Is Ragan Smith finished with elite or can she bounce back?
She can absolutely bounce back. Without her falls at nationals, she would’ve looked really strong given that she has super injured ankles. I’m sure if she just sat this season out and got healthy and came back next year she’d be absolutely fine. She’s not in top form right now but that’s absolutely more to do with her injuries than with who she is as a gymnast right now.
I don’t understand why the age restrictions at nationals made it so Asher Hong couldn’t compete. If he can’t compete nationally, how can he compete internationally? Don’t you think that he should be able to compete to make the national team?
Asher is actually on the level 9 national team! Levels in U.S. MAG take both age and ability into account rather than just ability, which can help prevent younger gymnasts from taking on too much too fast. Since male gymnasts don’t tend to reach their peak until they physically become adults — which makes them able to handle strength elements better, especially on pommels and rings — by making age requirements for MAG, they hold back even the most talented gymnasts to lower levels until they’re old enough to be physically training and competing more demanding skills and routines.
For the U.S. men’s program, juniors are considered to be 15-18 (and the 18-year-olds can opt to compete at the senior level if they’re in college or ready to contend with the senior field), level 9s are 13-14, and level 8s are 11-12. There is a junior national team in the U.S., but there are also national teams for level 8 and level 9 so the national program can keep an eye on the really young up-and-comers who are still 5+ years away from being seniors. Internationally, these boys who are in the 11-14 age range wouldn’t be eligible to compete as juniors at most FIG-governed meets, but obviously some boys who are 11-14 are going to be at the same level as some of the juniors who are 15+, and so if an international meet allows for someone Asher’s age to compete, he will get to compete as a member of the junior national team even though he is only age-eligible for level 9.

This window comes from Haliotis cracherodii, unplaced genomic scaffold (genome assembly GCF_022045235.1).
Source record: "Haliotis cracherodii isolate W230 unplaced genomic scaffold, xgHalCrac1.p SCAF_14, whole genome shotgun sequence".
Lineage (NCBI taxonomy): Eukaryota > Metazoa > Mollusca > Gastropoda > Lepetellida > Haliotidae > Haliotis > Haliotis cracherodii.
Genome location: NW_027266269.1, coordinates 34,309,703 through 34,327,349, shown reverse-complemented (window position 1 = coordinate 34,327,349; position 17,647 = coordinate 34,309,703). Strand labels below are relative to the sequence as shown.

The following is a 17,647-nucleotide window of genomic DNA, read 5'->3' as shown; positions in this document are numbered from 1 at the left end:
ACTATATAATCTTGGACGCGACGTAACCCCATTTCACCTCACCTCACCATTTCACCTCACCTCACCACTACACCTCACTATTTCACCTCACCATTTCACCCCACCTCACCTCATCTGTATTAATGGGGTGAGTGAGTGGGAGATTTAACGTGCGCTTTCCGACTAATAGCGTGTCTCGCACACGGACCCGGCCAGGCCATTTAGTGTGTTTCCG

Also just as a note, a gymnast can still be older than 11-12 and be a level 8, or he can be older than 13-14 and be a level 9…obviously they don’t automatically get moved up to the next level when they age out because they also have to meet ability requirements. But the minimum ages for these levels are 11 for level 8, 13 for level 9, and 15 for level 10 and junior elite. The women also have age minimums in elite…a junior elite is considered 14-15 internationally, so most countries that send juniors to major junior international meets (like European Championships) will separate their non-seniors into juniors (14-15) and espoirs (11-13), but the U.S. doesn’t really attend any major junior international meets so they keep everyone under the junior header even if they wouldn’t necessarily be age-eligible for a major international meet.
What’s with Al Fong’s gloves? It’s August and we are inside!
The question I’ve always needed answered, honestly. Does he have extra fingers? Does he easily chafe? Is he just always cold? Does he have a Professor Quirrell/Voldemort thing going on and needs to hide the demons protruding through his skin? In all seriousness, he probably just gets sweaty and the gloves make it easier to grip a gymnast when he has to pick them up or catch them. I’ve seen other coaches with gloves on and I think it just makes it easier to keep your hold on slippery, wiggly gymnasts as they come flying from the bars. (Edit: he actually made a video about it!)